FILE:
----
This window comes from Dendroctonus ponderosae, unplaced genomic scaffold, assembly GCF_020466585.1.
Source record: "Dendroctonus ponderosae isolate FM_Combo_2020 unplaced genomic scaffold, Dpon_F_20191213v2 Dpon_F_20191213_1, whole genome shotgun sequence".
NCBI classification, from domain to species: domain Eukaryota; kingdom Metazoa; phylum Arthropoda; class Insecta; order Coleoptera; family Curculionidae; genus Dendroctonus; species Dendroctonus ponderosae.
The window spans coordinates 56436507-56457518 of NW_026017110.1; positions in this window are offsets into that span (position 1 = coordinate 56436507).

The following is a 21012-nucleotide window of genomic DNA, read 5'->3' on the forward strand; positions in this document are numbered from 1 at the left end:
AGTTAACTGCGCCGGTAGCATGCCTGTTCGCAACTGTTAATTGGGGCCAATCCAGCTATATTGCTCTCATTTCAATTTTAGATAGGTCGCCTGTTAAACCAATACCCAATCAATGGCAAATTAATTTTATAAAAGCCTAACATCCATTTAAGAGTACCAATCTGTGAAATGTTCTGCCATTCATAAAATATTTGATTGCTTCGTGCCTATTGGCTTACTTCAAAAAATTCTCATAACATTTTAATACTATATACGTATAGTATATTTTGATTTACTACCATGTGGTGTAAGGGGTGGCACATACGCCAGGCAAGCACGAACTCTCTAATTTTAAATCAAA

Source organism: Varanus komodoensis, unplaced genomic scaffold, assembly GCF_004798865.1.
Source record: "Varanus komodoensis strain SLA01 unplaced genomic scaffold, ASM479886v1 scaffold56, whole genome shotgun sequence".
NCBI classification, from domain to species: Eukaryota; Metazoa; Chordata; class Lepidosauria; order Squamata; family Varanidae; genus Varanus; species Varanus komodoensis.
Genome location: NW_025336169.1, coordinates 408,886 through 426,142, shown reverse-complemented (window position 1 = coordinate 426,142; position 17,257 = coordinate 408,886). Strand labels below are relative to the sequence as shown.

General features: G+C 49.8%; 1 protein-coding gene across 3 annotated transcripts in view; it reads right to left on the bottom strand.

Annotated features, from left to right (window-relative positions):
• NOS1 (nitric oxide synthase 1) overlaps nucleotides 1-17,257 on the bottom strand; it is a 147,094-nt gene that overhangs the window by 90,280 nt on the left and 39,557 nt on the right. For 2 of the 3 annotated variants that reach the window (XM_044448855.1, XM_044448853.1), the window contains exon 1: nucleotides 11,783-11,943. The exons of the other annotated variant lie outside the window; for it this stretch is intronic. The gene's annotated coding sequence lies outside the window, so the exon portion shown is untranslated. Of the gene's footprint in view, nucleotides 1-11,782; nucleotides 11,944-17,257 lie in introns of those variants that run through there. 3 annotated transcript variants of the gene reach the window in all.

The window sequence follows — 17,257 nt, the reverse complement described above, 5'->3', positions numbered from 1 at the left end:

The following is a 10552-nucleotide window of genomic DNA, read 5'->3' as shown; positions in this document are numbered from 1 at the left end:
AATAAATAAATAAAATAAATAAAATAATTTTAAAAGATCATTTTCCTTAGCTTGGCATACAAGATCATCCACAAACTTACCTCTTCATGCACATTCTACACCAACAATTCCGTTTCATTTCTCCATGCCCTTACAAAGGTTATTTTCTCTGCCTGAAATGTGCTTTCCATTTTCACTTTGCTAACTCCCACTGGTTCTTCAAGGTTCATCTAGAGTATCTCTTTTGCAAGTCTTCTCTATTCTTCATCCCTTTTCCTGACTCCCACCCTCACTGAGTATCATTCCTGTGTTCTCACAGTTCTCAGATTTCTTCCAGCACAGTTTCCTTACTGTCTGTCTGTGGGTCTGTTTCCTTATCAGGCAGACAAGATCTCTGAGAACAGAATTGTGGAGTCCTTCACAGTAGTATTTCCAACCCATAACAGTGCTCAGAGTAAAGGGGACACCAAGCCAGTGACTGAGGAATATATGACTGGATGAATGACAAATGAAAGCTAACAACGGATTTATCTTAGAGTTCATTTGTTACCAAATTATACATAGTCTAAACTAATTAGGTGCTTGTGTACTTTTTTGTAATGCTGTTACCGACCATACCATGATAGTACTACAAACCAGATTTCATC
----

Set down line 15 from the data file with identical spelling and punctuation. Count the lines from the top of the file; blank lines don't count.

The following is a 10552-nucleotide window of genomic DNA, read 5'->3' as shown; positions in this document are numbered from 1 at the left end: